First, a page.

Pedestrian gauntlet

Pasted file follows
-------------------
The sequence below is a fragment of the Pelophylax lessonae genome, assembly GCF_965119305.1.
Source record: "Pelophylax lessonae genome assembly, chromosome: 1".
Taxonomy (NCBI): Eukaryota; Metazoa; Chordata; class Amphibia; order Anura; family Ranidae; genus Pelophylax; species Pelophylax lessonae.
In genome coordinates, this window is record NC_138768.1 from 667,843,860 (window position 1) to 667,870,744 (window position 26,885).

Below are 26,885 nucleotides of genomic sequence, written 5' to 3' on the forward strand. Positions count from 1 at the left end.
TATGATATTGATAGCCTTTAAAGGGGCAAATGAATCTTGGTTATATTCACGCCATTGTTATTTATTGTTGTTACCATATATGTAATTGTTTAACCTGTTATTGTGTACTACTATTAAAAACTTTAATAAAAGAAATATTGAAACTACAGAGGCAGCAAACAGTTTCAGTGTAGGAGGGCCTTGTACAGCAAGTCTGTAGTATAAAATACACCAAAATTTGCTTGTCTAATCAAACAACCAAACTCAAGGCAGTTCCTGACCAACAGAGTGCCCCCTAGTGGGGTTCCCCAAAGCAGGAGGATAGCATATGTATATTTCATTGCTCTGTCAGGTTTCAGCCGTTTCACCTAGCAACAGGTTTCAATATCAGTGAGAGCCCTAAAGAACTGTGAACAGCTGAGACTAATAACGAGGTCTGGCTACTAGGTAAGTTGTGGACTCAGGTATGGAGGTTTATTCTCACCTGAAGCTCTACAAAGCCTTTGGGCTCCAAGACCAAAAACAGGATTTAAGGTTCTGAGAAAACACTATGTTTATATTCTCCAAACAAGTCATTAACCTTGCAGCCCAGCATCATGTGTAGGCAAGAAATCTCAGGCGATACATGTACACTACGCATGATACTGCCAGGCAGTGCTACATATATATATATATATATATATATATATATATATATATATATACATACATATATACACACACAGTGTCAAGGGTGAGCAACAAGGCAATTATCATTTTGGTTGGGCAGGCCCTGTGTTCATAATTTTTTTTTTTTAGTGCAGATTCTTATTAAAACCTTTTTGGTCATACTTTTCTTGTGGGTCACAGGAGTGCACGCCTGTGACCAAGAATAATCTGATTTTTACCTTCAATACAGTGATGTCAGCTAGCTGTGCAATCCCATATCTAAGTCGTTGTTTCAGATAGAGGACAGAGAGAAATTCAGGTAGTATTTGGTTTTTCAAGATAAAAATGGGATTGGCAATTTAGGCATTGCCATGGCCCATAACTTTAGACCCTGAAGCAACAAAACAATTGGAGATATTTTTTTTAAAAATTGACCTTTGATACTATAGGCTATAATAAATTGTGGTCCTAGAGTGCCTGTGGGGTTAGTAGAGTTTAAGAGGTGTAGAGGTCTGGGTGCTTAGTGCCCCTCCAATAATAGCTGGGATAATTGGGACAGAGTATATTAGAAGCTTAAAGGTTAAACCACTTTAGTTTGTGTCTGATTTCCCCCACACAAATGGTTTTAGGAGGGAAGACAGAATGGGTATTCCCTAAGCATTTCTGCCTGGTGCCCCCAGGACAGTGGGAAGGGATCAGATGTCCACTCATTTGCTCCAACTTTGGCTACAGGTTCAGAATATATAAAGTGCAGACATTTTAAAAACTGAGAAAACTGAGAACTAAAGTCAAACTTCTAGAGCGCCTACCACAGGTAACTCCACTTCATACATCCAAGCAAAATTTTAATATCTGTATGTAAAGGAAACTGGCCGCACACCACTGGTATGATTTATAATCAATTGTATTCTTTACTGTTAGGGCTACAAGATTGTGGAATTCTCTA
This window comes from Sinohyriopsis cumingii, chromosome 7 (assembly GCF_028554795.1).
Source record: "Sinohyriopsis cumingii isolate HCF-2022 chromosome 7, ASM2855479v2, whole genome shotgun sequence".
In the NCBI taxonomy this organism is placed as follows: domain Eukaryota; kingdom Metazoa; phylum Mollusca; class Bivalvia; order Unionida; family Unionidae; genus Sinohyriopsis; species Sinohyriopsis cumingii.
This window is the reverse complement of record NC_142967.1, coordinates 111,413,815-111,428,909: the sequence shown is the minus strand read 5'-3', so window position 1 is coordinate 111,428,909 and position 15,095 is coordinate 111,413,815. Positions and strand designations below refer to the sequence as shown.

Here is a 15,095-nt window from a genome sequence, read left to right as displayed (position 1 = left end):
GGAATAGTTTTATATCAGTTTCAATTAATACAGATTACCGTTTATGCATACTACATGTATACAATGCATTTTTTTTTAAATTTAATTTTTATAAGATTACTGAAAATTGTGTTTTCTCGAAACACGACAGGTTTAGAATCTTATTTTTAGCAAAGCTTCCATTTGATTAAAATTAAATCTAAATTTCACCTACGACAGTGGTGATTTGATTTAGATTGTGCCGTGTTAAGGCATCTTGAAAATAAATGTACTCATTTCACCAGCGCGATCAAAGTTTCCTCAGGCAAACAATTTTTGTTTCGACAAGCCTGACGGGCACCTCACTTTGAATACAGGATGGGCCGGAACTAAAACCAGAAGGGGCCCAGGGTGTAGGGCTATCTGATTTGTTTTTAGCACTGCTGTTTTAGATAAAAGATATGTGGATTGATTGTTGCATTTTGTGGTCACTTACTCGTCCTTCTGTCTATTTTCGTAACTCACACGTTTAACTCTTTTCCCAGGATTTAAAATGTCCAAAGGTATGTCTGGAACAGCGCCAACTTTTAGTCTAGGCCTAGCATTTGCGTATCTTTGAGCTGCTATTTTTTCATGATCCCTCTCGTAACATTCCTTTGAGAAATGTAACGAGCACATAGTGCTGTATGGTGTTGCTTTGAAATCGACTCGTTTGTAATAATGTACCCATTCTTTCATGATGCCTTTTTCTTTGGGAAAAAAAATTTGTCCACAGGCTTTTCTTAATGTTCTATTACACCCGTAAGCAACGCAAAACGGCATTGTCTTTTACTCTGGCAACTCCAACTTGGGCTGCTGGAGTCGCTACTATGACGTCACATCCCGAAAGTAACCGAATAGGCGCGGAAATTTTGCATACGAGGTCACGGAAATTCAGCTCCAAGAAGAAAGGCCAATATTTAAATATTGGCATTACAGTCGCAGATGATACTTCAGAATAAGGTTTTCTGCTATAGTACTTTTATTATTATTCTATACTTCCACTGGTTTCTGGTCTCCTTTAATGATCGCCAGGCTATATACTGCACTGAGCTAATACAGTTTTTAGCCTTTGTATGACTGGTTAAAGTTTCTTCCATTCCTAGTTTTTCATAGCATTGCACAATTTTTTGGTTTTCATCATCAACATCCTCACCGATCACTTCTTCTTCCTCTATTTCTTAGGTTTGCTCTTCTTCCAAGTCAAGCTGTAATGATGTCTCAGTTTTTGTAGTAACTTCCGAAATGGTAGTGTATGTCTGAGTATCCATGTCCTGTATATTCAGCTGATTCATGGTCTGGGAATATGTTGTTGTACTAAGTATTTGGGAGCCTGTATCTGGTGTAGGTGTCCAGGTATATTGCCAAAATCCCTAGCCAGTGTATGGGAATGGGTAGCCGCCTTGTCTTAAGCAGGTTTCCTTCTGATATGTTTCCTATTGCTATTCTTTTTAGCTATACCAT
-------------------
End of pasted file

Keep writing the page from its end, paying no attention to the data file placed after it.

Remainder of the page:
One afternoon, we were stopped in Kifissia by a American couple asking directions. Panic-stricken, they craned their necks out of the car and asked: «How do we get to E75?» Meanwhile, a chorus of car horns from behind pestered them to move on. We wondered whether E75 was a department store selling electronic goods or a courier service until we were handed a map of the Athenian suburbs – E75 was the land-planning coordinates for the area they were looking for! Looking for E75 in Kifissia is as surreal as losing your way in Manhattan. There are cities where it is impossible to get lost as they have been designed for people with no sense of direction whatsoever. And there are others where you can never find your way, there is no signposting, and you’re a hero if you make it to the national highway. We all know that Athens belongs to the latter category. The team of architects who represented Greece at this year’s Biennale in Venice dared to present this «deformity» as art. Shorn of the frills of grand Olympic visions, Athens saw itself as slums, concrete jungles and dead ends. But apart from the viewpoint of art – which heals by applying skepticism and humor – there is also the experience of everyday life: ditches to fall into, non-existent sidewalks, fines for non-use of pedestrian crossings. And this is where surrealism reaches its peak. A legislator should try braving a pedestrian crossing before imposing penalties for their non-use, as he will realize that Greek drivers have no grasp of such a term.